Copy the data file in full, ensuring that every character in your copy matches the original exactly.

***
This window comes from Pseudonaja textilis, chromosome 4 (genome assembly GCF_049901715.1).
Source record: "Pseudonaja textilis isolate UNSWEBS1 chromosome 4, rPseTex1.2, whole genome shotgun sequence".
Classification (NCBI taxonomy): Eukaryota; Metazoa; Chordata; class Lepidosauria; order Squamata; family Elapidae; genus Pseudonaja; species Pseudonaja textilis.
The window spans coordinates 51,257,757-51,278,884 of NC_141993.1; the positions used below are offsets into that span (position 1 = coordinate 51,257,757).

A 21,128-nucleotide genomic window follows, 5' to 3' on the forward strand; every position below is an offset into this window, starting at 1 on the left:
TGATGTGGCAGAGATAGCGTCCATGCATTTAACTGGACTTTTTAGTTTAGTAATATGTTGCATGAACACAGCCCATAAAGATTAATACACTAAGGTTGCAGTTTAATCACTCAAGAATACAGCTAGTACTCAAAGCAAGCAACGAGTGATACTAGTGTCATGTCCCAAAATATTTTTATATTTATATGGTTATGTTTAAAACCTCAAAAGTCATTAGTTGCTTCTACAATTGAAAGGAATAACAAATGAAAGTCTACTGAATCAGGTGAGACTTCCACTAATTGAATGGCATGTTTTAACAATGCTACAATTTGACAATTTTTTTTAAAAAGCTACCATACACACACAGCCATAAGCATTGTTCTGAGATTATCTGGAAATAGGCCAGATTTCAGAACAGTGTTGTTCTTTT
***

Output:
This window comes from Pseudonaja textilis, chromosome 4 (genome assembly GCF_049901715.1).
Source record: "Pseudonaja textilis isolate UNSWEBS1 chromosome 4, rPseTex1.2, whole genome shotgun sequence".
Classification (NCBI taxonomy): Eukaryota; Metazoa; Chordata; class Lepidosauria; order Squamata; family Elapidae; genus Pseudonaja; species Pseudonaja textilis.
The window spans coordinates 51,257,757-51,278,884 of NC_141993.1; the positions used below are offsets into that span (position 1 = coordinate 51,257,757).

A 21,128-nucleotide genomic window follows, 5' to 3' on the forward strand; every position below is an offset into this window, starting at 1 on the left:
TGATGTGGCAGAGATAGCGTCCATGCATTTAACTGGACTTTTTAGTTTAGTAATATGTTGCATGAACACAGCCCATAAAGATTAATACACTAAGGTTGCAGTTTAATCACTCAAGAATACAGCTAGTACTCAAAGCAAGCAACGAGTGATACTAGTGTCATGTCCCAAAATATTTTTATATTTATATGGTTATGTTTAAAACCTCAAAAGTCATTAGTTGCTTCTACAATTGAAAGGAATAACAAATGAAAGTCTACTGAATCAGGTGAGACTTCCACTAATTGAATGGCATGTTTTAACAATGCTACAATTTGACAATTTTTTTTAAAAAGCTACCATACACACACAGCCATAAGCATTGTTCTGAGATTATCTGGAAATAGGCCAGATTTCAGAACAGTGTTGTTCTTTT